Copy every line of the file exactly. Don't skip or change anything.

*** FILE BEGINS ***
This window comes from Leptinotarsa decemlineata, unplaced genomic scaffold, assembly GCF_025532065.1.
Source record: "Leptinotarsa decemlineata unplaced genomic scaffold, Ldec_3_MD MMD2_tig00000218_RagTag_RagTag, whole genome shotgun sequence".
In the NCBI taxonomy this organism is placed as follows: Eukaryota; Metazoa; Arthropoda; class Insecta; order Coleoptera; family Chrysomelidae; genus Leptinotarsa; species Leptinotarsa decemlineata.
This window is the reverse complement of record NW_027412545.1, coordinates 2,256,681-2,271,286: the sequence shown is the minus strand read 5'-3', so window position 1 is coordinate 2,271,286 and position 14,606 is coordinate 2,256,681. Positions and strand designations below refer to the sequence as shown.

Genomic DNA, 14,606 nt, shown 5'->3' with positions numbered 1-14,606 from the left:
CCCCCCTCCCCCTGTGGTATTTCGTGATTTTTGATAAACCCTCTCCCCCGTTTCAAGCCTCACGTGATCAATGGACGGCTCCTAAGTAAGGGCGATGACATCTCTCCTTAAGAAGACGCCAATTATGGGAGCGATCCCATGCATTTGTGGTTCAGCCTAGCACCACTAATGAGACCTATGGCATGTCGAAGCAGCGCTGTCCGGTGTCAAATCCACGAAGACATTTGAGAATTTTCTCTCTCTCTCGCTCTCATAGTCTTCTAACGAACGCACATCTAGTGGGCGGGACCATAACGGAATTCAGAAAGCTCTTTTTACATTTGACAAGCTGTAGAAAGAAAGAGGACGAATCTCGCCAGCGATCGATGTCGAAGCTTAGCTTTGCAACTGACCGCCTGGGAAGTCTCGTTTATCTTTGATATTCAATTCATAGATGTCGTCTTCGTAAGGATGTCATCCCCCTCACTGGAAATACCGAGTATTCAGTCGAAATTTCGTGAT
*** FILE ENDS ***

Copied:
This window comes from Leptinotarsa decemlineata, unplaced genomic scaffold, assembly GCF_025532065.1.
Source record: "Leptinotarsa decemlineata unplaced genomic scaffold, Ldec_3_MD MMD2_tig00000218_RagTag_RagTag, whole genome shotgun sequence".
In the NCBI taxonomy this organism is placed as follows: Eukaryota; Metazoa; Arthropoda; class Insecta; order Coleoptera; family Chrysomelidae; genus Leptinotarsa; species Leptinotarsa decemlineata.
This window is the reverse complement of record NW_027412545.1, coordinates 2,256,681-2,271,286: the sequence shown is the minus strand read 5'-3', so window position 1 is coordinate 2,271,286 and position 14,606 is coordinate 2,256,681. Positions and strand designations below refer to the sequence as shown.

Genomic DNA, 14,606 nt, shown 5'->3' with positions numbered 1-14,606 from the left:
CCCCCCTCCCCCTGTGGTATTTCGTGATTTTTGATAAACCCTCTCCCCCGTTTCAAGCCTCACGTGATCAATGGACGGCTCCTAAGTAAGGGCGATGACATCTCTCCTTAAGAAGACGCCAATTATGGGAGCGATCCCATGCATTTGTGGTTCAGCCTAGCACCACTAATGAGACCTATGGCATGTCGAAGCAGCGCTGTCCGGTGTCAAATCCACGAAGACATTTGAGAATTTTCTCTCTCTCTCGCTCTCATAGTCTTCTAACGAACGCACATCTAGTGGGCGGGACCATAACGGAATTCAGAAAGCTCTTTTTACATTTGACAAGCTGTAGAAAGAAAGAGGACGAATCTCGCCAGCGATCGATGTCGAAGCTTAGCTTTGCAACTGACCGCCTGGGAAGTCTCGTTTATCTTTGATATTCAATTCATAGATGTCGTCTTCGTAAGGATGTCATCCCCCTCACTGGAAATACCGAGTATTCAGTCGAAATTTCGTGAT